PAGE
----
Protecting Our Tourism Segments

Adrian Loveridge – Hotel Owner

As the current Minister of Tourism so rightly, when recently reminding us that Niche Markets play an absolutely critical role in our overall tourism industry. And protecting these special interest areas is fundamental to the sector’s long term survival and development.

Just about ten years ago, a prominent local businessman, persuaded Britain’s largest tour operator specialising in walking tours to consider including Barbados in their programme. A week or so later, the chief executive officer and his wife were on a plane and we had the pleasure to host them and personally escort the couple on a number of island walks. Frankly at that stage, I had neither the confidence or knowledge to even consider acting as a walk leader, and I will be eternally grateful to the late Dr. Colin Hudson for his invaluable assistance in ensuring that the itinerary was attractive from a clients point of view and practically operational.

Next year, multi award winning HF Holidays will celebrate a century in business and still operate to Barbados, which became one of its best selling worldwide destinations. During our decade, while accommodating their customers, some returned up to seven times. Quite a remarkable accolade, especially when you view the choice of destinations they offer. That success led to the company’s biggest competitor, Ramblers, also including Barbados in their offerings together with a number of walking clubs in North America.

Like other niche markets, the price of the holiday is almost always not the primary consideration, as the traveller is looking for a ‘unique’ experience, which rarely can be provided by the standard off-the-shelf tour operator.Because of the island’s typography and climate, coastal walks are especially popular and attractive. But sadly over the last few years, many of what were clearly defined paths along our coast have fallen into disrepair and are now virtually impassable. Even where its still possible to scrabble by, passage is often restricted and excessively challenging due a total absence of any maintenance. One classic example is the dismal failure to replace the bridge over Joe’s River, below the now abandoned Edgewater Hotel, despite the passing of four or five years.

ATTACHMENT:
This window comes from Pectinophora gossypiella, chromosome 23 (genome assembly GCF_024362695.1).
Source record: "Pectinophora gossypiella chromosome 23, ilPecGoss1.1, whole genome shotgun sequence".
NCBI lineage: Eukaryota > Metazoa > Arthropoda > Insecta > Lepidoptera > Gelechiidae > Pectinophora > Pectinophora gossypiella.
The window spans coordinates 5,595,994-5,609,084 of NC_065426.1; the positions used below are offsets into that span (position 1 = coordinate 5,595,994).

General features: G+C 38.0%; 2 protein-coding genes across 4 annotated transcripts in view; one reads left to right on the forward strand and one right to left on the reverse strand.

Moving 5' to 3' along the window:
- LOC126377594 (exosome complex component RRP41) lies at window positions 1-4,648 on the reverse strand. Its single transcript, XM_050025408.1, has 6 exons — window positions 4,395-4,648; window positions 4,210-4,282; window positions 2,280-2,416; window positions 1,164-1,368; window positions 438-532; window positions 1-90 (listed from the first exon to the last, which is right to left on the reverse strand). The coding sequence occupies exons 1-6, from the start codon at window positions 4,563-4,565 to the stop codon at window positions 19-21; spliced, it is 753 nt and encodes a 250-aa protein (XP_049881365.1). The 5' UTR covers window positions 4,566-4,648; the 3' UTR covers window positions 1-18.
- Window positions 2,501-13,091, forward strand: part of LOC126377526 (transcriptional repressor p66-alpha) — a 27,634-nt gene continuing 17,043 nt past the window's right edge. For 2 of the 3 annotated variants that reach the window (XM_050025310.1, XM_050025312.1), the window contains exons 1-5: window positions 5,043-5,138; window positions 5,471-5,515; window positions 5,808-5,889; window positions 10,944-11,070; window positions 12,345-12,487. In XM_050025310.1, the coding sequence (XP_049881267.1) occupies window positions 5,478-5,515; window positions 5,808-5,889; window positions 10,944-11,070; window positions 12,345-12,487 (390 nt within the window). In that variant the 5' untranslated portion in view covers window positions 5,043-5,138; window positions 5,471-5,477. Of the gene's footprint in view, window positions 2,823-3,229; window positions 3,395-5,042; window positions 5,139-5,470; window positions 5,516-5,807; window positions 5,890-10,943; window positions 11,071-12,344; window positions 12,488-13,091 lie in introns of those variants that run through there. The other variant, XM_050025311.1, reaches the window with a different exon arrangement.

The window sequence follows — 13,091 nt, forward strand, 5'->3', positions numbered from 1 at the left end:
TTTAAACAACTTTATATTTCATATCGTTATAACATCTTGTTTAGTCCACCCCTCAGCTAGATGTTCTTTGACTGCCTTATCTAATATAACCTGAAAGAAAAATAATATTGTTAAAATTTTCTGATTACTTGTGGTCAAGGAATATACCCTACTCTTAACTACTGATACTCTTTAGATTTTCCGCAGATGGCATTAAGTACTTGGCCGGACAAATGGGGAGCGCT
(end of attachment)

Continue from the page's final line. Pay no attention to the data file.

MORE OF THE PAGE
To add insult to injury, tons of builders waste has been dumped over the public footpath, and it would be difficult to dispute the culprit, as the name of the company is displayed prominently for all to see. Why is this allowed? Particularly when you bear in mind that the same construction firm has previously been the beneficiary of awarded Government contracts.

When you think that not a cent of the BTA budget has been spent or a single airline seat subsidised to attract thousands of hikers over the years. Is it not in the national interest to protect what is already an important market for us?

When greeting the various groups on arrival, to know that often one in every ten seats on a full British Airways B777 was occupied by a ‘walker’, demonstrated the importance of this niche. I read recently in this publication that a greater emphasis is to be placed on attracting younger visitors. In theory, it sounds plausible, but I wonder exactly what research this decision has been based on.

Hopefully, equal effort and resources will be allocated to these tourism segments that have been nurtured and grown over the last ten years. Surely we cannot squander all the benefits they have brought, through neglect and indifference?

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